W. Chris Winter, MD, president of Charlottesville Neurology and Sleep Medicine in Virginia and author of The Sleep Solution, adds that even though data suggests there’s a connection between COVID-19 and insomnia, the data so far has not parsed out if and how one is causing the other. “It’s hard to know what is related to COVID,” he says.

Does a COVID-Melatonin Interaction Explain the Virus’s Effects on Sleep?
Other research suggests melatonin — a hormone made by the body and released at night to signal to our bodies it’s time for sleep — may have a relationship with COVID-19 that explains why the infection can lead to sleep trouble.

An early study, published in March 2020 in Cell Discovery, linked melatonin to potential COVID-blocking benefits. Another study, published in November 2020 in PLoS Biology, suggested use of melatonin supplements reduced COVID-19 infection risk, and in some ongoing clinical trials, researchers aim to discover whether melatonin can help people who are recovering from COVID-19.

More recently, a small study with 67 participants published in June 2022 by the Journal of Taibah University Medical Sciences found that high-dose melatonin at 21 milligrams (mg) per day decreased levels of C-reactive protein (a marker of inflammation) in those who were intubated in a hospital intensive care unit with severe COVID-19, though the treatment did not affect patient outcomes.

Other theories of why COVID-19 leads to sleep problems include that the virus affects the body’s circadian clock and that infection may lead to brain inflammation. According to a review published in February 2021 by the journal Chronobiology International, research suggests that the virus may disrupt some of the genes in the brain involved in controlling the body’s circadian clock, which essentially governs sleep and wake patterns throughout the day.

In addition, a review published in September 2021 by the journal Clinical and Experimental Neuroimmunology notes that studies have linked the body’s autoimmune response to COVID-19 with encephalitis, or inflammation in the brain, in some people who experience persistent symptoms. This inflammation in the brain may affect the processes that control sleep, according to the review.

What Should You Do if You’re Having Trouble Sleeping After COVID-19?

The CDC now lists “sleep problems” and fatigue as symptoms of long COVID. For long COVID-related sleep disruptions, experts recommend taking the following steps:

  • Get outside in the morning. This can help regulate your internal clock, says Daniel Barone, MD, associate medical director for the Weill Cornell Center for Sleep Medicine in New York City, and author of Let’s Talk About Sleep. If you don’t feel comfortable going outside, or you’re feeling too ill to do so, sit by a window in the sunlight, Dr. Barone advises. That should be enough to tell your body it’s morning and get it back on schedule, he adds.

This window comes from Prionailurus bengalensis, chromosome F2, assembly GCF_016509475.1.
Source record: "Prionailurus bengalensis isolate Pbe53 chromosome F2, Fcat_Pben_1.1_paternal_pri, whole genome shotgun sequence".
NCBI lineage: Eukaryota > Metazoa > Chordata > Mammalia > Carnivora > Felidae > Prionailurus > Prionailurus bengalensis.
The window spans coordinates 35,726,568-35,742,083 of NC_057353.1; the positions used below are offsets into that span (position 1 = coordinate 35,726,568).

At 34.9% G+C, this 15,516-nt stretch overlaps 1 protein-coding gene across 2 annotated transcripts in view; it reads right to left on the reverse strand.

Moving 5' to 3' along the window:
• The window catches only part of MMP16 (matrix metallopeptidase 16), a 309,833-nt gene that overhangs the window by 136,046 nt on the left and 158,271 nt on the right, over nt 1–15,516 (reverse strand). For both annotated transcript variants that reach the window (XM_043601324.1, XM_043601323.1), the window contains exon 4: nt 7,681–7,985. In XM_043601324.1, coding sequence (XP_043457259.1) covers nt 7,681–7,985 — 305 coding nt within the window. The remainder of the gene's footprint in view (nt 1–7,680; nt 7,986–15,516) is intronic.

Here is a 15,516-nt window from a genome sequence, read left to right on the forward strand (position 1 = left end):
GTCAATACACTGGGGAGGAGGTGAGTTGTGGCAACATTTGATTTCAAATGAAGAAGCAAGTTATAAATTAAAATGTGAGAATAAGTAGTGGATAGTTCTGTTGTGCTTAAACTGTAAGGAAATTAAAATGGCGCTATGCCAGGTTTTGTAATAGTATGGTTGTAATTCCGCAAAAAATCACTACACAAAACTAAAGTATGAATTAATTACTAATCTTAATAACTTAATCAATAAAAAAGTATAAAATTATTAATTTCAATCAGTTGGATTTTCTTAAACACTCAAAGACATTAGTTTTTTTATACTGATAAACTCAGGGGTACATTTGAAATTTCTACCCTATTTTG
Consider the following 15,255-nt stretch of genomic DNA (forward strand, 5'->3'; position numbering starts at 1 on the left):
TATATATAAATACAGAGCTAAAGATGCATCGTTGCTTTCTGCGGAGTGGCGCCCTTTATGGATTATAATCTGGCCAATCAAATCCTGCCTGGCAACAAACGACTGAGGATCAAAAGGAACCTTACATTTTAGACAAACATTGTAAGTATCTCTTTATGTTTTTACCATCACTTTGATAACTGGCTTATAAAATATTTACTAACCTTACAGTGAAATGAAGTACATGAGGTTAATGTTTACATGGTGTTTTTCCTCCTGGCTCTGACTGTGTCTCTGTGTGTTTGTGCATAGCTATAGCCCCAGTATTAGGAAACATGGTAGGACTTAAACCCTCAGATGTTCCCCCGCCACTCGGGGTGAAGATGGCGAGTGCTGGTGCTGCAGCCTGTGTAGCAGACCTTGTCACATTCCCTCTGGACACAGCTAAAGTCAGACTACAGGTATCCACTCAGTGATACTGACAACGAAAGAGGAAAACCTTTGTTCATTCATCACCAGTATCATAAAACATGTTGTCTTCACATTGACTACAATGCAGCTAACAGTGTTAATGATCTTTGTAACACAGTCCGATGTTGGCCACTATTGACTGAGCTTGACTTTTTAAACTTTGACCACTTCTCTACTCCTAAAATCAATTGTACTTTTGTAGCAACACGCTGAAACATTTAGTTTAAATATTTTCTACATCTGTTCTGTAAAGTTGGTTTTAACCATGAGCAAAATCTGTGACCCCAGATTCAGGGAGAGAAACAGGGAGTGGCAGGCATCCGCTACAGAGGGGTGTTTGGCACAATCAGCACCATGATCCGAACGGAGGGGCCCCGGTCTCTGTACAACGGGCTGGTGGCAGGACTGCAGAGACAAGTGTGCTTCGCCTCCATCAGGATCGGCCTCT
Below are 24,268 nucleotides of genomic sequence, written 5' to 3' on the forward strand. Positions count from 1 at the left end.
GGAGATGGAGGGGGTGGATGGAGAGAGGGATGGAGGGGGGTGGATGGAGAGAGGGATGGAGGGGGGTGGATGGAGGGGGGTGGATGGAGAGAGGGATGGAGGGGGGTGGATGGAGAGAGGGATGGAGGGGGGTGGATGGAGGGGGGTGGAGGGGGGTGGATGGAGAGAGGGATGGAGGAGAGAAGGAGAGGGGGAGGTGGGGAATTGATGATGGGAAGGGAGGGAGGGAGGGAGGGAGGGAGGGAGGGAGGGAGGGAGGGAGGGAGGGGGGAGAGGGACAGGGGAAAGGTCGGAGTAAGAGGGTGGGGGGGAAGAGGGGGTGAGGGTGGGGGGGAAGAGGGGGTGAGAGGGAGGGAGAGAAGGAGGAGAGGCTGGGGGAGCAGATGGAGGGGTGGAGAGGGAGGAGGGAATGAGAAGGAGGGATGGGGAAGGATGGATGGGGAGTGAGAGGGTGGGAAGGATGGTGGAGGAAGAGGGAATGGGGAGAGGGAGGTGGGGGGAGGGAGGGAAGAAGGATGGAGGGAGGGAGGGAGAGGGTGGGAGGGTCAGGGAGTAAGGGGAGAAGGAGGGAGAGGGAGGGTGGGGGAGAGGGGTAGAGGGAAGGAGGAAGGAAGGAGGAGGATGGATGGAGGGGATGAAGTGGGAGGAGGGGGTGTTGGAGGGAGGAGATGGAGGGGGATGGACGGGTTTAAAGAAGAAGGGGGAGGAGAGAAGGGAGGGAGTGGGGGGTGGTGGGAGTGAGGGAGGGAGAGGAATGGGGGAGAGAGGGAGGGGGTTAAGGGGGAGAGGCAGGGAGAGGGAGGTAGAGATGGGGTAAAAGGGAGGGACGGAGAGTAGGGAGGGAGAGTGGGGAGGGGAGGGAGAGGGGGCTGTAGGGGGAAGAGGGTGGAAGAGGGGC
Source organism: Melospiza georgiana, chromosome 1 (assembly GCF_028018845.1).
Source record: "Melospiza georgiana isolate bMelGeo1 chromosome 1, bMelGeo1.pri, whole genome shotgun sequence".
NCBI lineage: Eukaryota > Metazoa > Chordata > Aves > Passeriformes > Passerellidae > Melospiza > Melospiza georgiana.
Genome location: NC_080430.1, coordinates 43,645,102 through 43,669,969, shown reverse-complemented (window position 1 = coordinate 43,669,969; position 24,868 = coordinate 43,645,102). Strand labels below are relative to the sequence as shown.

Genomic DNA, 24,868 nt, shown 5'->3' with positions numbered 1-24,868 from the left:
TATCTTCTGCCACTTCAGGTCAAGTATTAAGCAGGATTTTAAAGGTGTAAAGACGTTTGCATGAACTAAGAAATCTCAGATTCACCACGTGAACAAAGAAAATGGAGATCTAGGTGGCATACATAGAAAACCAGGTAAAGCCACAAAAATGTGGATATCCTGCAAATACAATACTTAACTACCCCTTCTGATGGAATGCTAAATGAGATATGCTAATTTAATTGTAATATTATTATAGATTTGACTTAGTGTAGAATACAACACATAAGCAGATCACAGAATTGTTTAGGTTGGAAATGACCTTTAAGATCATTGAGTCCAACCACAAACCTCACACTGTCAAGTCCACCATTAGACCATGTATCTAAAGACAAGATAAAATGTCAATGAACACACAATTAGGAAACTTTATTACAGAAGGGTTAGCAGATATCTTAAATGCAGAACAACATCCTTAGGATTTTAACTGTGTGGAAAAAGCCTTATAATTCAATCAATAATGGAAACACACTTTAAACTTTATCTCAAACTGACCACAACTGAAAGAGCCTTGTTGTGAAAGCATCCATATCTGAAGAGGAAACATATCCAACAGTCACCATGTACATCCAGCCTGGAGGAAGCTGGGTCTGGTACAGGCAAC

• Reduce screen time at night. In particular, do this right before bed. The light in screen devices can impact your circadian clock, so try listening to a podcast, or meditating, or reading or listening to a book on tape during that last hour before bed, Barone suggests. “Something in the realm of relaxation,” he says.
    Avoid naps during the daytime. Naps can also throw off your “sleep-wake clock,” making it tougher to fall asleep at night if you’ve slept earlier in the day, according to Barone.
  • Try melatonin. The sleep-regulating hormone melatonin may also be helpful as a short-term addition to your sleep routine. “Melatonin is very safe if taken in normal doses,” says Michael Grandner, PhD, director of the Sleep and Health Research Program at the University of Arizona College of Medicine in Tucson. A normal dose falls between 0.5mg and 5 mg. “Some people report headaches or stomach problems at higher doses, but those side-effects are uncommon,” Dr. Grandner adds. A 0.5-mg dose, taken three to five hours before bed, can help regulate your sleep cycle. Or alternatively, you can take a 5-mg dose right before bed, he adds.
  • Limit time in bed (unless you’re sleeping). “We can’t force sleep, so if you’re unable to sleep after about 20 minutes of trying, either when getting into bed or waking in the middle of the night, get out of bed and do something relaxing,” Nowakowski says. Try stress-reducing activities, like reading, deep breathing, meditation, or other relaxation techniques until you feel sleepy and head back to bed. If you’re spending a lot of extra time in bed because of COVID-19 or long COVID fatigue, try reducing time in bed little by little. For example, if you’re spending 12 hours in bed each day, try limiting it to 10 to 11 hours by making bedtime later or wake time earlier, she says.

By Markham Heid and Brian P. Dunleavy